Help your teen avoid high school senioritis

So you’ve spent the past 12 years encouraging, cajoling, bribing and demanding your child to do well in school. Now that he or she is a senior and has been accepted into his or her dream college, you may think you work is over. Think again.

High school seniors heading to college may fall into a mindset in which they just want to take it easy during their senior year without realizing the consequences. They may cut back on the studying, school activities, part-time work and other activities that looked great on a college application. Instead, they’re stubbornly focused on leisure activities, friends and fun.

This change in attitude, known as Senioritis, may result in a drop in grades and perhaps a rise in attitude from your teen. This condition, while temporary, is a way for teens to release the tension they may have felt over the high school years focusing on the grades needed to get into college. Mental health experts also say after three years of being serious about studies, these teens can sense the freedom they’ve dreamed about as a young adult and want to take it easy before the challenge of college begins.

What can parents do to ensure senioritis doesn’t end up as a serious problem that it jeopardizes their teens’ college admission? Here are a few tips:

Beware of consequences

Explain to your teen that if they slack off too much and their grades drop, they could risk having their college acceptance revoked. Colleges do pay attention to the last semester grades, and may react negatively to a huge drop in a Grade Point Average. How would your teen feel if all of his or her friends went off to college while he or she remained at home working or attending the local junior college?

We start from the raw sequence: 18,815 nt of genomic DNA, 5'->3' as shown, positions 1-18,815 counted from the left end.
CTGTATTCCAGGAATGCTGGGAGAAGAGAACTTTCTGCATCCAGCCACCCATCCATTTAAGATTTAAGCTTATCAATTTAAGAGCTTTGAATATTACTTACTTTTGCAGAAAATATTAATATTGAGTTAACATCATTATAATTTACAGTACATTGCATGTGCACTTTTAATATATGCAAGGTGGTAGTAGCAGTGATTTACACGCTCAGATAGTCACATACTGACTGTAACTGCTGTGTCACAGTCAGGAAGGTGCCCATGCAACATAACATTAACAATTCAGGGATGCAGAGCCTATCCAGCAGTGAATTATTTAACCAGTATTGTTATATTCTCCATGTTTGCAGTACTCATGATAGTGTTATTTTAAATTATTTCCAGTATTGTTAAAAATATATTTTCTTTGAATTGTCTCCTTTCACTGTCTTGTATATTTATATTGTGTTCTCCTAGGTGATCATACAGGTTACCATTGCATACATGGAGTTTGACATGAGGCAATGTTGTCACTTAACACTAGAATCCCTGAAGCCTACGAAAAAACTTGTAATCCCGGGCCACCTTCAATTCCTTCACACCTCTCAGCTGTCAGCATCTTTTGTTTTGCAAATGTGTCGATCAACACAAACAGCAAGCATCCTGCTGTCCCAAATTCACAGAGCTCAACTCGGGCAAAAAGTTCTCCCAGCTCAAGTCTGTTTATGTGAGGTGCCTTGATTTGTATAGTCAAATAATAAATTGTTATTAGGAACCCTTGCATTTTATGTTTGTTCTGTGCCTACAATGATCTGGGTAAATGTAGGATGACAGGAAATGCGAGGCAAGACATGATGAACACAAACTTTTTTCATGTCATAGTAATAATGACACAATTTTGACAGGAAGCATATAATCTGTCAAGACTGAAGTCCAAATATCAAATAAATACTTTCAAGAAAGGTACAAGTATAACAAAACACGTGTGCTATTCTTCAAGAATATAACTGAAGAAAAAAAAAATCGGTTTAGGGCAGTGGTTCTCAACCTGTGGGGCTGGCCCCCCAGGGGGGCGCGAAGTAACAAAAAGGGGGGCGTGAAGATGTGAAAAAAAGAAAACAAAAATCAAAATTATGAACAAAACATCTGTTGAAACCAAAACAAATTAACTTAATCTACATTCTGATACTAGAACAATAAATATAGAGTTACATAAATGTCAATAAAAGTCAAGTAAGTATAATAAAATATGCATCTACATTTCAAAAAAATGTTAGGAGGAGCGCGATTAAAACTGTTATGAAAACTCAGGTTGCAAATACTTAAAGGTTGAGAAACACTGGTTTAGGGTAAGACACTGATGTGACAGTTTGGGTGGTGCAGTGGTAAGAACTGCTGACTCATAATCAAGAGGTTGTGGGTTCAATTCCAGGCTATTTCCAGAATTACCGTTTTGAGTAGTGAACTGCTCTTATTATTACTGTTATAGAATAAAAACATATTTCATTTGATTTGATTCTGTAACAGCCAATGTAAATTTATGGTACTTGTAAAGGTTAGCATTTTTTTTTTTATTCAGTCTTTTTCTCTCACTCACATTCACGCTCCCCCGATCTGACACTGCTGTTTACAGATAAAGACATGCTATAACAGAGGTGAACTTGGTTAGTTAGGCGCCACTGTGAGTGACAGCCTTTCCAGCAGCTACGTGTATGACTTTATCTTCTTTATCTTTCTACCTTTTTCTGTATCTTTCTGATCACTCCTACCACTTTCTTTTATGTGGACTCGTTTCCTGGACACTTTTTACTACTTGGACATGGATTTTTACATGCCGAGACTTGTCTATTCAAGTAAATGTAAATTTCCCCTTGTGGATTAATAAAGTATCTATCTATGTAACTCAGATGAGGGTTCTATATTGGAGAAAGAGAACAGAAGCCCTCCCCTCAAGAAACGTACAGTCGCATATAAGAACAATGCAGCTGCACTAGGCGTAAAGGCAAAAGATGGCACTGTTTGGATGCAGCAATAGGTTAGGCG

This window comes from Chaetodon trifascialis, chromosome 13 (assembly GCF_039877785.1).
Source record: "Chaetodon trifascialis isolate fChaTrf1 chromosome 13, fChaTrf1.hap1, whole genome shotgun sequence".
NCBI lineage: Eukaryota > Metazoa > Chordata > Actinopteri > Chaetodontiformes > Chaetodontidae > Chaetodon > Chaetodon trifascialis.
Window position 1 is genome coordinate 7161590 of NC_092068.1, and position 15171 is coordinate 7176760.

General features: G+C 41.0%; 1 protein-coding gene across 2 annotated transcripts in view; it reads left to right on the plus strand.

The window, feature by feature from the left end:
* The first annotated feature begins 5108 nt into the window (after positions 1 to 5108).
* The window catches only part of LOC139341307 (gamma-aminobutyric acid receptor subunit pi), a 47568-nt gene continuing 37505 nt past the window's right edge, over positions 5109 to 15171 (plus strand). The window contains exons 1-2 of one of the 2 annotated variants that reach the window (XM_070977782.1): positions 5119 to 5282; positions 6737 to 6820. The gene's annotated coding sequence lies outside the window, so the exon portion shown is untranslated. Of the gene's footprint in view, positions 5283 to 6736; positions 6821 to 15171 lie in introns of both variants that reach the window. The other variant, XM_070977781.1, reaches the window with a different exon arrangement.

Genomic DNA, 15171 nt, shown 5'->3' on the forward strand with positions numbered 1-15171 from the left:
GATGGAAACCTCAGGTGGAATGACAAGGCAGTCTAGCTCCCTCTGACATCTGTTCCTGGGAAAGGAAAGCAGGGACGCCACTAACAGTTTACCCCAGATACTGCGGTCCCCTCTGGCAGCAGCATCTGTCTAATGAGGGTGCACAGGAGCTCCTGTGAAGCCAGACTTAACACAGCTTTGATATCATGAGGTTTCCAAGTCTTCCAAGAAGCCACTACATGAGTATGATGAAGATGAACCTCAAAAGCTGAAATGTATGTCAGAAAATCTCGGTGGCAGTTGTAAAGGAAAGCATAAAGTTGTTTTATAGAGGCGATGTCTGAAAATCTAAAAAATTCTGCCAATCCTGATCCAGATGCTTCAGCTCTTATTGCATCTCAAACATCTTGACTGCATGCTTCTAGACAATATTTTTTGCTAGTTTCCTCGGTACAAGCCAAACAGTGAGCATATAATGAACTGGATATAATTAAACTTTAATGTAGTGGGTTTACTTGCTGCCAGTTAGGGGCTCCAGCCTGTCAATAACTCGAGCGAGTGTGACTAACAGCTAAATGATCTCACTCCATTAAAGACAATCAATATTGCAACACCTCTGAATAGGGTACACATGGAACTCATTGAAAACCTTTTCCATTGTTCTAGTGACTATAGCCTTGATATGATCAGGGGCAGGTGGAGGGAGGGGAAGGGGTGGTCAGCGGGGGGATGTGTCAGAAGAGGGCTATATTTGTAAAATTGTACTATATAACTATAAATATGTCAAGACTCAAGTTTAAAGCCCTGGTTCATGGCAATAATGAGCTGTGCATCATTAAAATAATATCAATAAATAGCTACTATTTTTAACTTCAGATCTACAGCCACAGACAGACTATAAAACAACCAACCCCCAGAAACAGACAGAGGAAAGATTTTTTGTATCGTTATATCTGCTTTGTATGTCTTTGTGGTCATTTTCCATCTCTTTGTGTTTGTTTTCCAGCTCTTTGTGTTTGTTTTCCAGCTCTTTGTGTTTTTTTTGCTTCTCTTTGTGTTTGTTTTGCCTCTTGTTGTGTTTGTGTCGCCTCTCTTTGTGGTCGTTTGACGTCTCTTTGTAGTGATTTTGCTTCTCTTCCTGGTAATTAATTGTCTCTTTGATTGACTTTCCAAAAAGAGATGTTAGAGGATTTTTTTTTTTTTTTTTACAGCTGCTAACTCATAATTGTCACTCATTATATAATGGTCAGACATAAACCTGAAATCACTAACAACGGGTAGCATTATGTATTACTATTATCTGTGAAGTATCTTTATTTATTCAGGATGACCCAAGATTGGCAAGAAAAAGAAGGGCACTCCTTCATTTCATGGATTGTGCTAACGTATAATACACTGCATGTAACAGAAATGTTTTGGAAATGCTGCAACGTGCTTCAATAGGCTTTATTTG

Set expectations

Lay the ground rules for attendance and grades for the senior year. Take away privileges such as their smartphone or car until they understand you are serious.

Keep them busy

Emphasize that any college-bound teen still needs to keep busy in their senior year. Encourage them to get a part-time job or to do volunteer work. Both provide real-world experiences that are helpful in college and beyond.

Talk to your teen

Sure, the days of helping your child with their homework are long past, but you can still help by just being there. Find out how they feel about attending college, identifying their career goals, leaving friends, etc. Just let them know that you’re there for them no matter what happens.

If you’ve got a high school senior heading who is a Travis Credit Union member and heading to college this fall, he or she is eligible to apply for one of our $1,500 scholarships. Visit www.traviscu.org for more information next month about our Mary Keith Duff Memorial Scholarships.

 

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